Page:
By Eric Uribe
Tattooed across Brandon Marshall’s left bicep are the letters HDPB. The mark symbolizes the four words Marshall lives by — hard work, dedication, prayers and belief.
Each of the four words has defined his football odyssey, which has footprints in Las Vegas, Reno, Jacksonville and Denver.
Two weeks ago, his odyssey led him to New York City, the site of Super Bowl 48, as part of the Broncos.
Elated, dream, fairy tale and euphoria are all words Marshall used to describe his Super Bowl experience.
After all, Marshall grew up a Denver fan after the Broncos claimed back-to-back Super Bowl titles in the late ‘90s. Moreover, the six-foot-one, 238-pound linebacker joined a short list of former Wolf Pack players to play in the Super Bowl.
But Marshall didn’t just want to be in the game. He wanted to make his presence known.
“I told myself, ‘I got to make a play. This is the Super Bowl. I got to do something,’’ Marshall said. “I was determined to get a tackle.”
He did just that, in the third play of the game, no less. During a kickoff, Marshall blitzed down the field and wrapped up Seahawks return man, Golden Tate.
No one in the 82,529-person crowd at MetLife Stadium was more happy at this play than Marshall’s older brother of two years, Marcus. Sitting alongside their mother and friends of Brandon, Marcus wore a sweater with Brandon’s No. 54 and “brother” written in the back. Marcus let out a big cheer, much to the chagrin of Seahawks’ twelvers sitting nearby.
Brandon ranked playing in the Super Bowl as his No. 1 career highlight, followed by winning the 2013 AFC Championship, being drafted in the NFL, and beating Boise State with the Wolf Pack in 2010, in that order.
Playing on special teams, Marshall was on the field only two more times during the game. One was during Seattle’s Percy Harvin’s 87-yard kickoff return touchdown to open the second half.
“We still had life and a lot of time,” Marshall said of the play. “But after that happened, it brought our spirits down. For him to return that, it was like ‘man, what else could wrong?’”
The Broncos never recovered, being stymied 43-8 by the Seahawks, with Marshall calling it a “freak game.” In many ways, the Super Bowl personified his up-and-down NFL career.
Five months earlier, playing in the NFL, little less for the Vince Lombardi trophy, seemed like wishful thinking for Marshall.
He began the year with the Jaguars, the team who used a fifth round pick on him during the 2012 NFL Draft. Marshall was cut for the third time in two years at the end of training camp. He ranks being cut as his career’s lowpoint.
“I was thinking, ‘am I cut out for the league? Am I suppose to be here?’” Marshall said of being released. “I had to shelf those thoughts because I know I can play. I can’t let these incidents or what people say dictate what I truly believe in my heart. And I truly believe I can play and I truly believe the Broncos know that.”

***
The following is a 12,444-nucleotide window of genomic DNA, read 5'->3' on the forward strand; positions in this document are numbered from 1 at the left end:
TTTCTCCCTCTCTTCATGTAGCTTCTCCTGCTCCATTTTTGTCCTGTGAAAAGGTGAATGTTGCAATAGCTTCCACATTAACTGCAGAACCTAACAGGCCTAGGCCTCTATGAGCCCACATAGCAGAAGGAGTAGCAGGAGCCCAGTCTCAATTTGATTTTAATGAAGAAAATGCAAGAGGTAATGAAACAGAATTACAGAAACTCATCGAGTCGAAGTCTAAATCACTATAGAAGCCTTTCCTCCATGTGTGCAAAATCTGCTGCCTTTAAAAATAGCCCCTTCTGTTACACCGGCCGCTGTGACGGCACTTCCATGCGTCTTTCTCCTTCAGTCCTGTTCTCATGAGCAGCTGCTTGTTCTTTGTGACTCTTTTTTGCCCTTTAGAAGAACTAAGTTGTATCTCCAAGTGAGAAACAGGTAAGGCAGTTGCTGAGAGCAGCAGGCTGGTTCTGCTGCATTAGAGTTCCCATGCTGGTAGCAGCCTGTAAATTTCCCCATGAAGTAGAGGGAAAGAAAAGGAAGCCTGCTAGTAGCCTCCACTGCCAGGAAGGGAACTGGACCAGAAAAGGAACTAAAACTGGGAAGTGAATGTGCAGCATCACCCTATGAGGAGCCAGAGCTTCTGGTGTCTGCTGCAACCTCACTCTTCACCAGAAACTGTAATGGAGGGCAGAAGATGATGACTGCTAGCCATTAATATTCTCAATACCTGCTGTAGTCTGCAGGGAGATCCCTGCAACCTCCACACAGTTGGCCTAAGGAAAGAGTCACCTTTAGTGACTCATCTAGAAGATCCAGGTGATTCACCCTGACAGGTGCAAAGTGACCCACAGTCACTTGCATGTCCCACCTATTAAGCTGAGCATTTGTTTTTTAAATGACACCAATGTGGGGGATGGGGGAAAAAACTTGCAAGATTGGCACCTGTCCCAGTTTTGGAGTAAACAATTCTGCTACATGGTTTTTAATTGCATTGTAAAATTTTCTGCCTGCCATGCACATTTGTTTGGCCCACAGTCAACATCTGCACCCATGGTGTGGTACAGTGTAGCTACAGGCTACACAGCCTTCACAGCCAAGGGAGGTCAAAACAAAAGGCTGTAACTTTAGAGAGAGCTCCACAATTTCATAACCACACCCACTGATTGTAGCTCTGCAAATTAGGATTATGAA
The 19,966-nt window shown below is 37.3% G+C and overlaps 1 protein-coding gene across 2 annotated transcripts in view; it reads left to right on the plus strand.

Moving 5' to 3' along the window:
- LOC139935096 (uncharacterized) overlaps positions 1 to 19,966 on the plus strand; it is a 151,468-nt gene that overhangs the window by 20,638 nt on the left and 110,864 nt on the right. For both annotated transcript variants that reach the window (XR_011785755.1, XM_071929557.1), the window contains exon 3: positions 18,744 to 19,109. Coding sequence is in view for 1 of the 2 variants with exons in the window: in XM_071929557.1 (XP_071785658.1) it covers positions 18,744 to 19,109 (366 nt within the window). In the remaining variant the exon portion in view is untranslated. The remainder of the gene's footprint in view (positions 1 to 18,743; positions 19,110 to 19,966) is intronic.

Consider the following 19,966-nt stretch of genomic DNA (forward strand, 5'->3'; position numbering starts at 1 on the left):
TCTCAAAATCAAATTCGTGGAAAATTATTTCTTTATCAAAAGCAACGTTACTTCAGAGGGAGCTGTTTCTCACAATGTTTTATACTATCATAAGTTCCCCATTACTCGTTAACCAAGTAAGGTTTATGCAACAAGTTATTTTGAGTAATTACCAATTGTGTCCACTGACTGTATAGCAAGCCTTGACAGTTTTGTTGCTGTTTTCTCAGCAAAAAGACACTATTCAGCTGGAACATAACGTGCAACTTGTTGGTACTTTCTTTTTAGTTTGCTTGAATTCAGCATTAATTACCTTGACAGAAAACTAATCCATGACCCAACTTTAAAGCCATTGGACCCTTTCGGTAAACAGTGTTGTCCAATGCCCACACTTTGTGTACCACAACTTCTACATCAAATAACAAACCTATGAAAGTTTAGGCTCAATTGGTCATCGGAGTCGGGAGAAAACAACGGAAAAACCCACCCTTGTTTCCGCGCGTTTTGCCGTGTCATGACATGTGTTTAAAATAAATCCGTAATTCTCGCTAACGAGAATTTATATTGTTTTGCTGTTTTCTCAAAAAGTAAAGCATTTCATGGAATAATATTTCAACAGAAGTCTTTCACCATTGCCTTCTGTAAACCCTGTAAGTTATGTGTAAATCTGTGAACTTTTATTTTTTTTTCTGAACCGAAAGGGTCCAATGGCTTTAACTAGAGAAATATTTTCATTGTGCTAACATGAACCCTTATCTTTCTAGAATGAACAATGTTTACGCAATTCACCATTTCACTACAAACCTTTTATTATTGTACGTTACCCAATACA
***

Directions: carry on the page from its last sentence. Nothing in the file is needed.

Before his family knew of his release, Marshall texted them saying he was okay and loved them but wanted to process everything alone.
With his career hanging by a thread, Marshall turned to the bible for guidance. He found comfort in the verse, “God rains on the just and on the unjust.” While some of his teammates’ slacked and fell into vice, they remained on the team. But in Marshall’s mind, this was a bump in the road.
The Jaguars offered Marshall a spot on the practice squad, which he declined. He needed a fresh start. Enter the Broncos, who Marshall picked over other teams. Marshall rode the practice squad for 15 weeks before joining the 53-man roster after injury to all-pro linebacker Von Miller.
“(Being released) was a disappointing experience but it’s been his life story,” Marcus said. “He’s always been the underdog. He’s always been told he’s not good enough. He’s always had to prove that he belongs.”
Marshall’s underdog mentality stems a lot from living in a shelter home at nine years old with his brother and mother, Barbara. Without Brandon’s father, his mother juggled two jobs — as a school janitor and staff member at Thomas and Mack Center — to support them at the time.
Brandon says his work ethic comes from his mother, who is his main source of motivation.
“It really strengthened us,” Barbara said of living in a shelter. “In Brandon’s mind, it made him feel determined, to push himself and not be in that situation again — and to have the best life for himself and for his mom and brother. It propelled him forward to do well in school, go to college, and make it to NFL. He’s a fighter. That situation jump started him.”
Brandon went on to an illustrious career at Cimarron-Memorial High School in Las Vegas, earning a first-team All-Sunset Conference selection as a linebacker and as a tight end .
His work ethic was evident then, too. His brother Marcus remembers Brandon as an eighth grader going to Cimarron and — in spite of it being against the rules — asking to lift weights with the team to get a jumpstart on the other middle schoolers.
“Brandon works harder than anyone I know, including myself,” Marcus said. “He works incredibly hard because he knows he has to.”
Brandon turned that work ethic into a Division I scholarship with Nevada, where he started 46 games and graduated with a criminal justice degree. It’s that work ethic that has impressed his mother the most.
“He’s always had a good work ethic, but he’s really pushed himself further than I ever thought he could,” Barbara said. “He’s dedicated to studying and absorbing himself in his homework, talking to other players, and getting as much knowledge as he can.”
Marshall’s football odyssey is far from over. In his mind, it’s only begun.
“I feel like I’ve handled all the adversity I’ve faced well and I feel like my success rate is going to skyrocket as the years go by,” he said. “I know I’ll play a lot more years in this league. I’ve learned a lot and never gave up.”
Eric Uribe can be reached at email@example.com.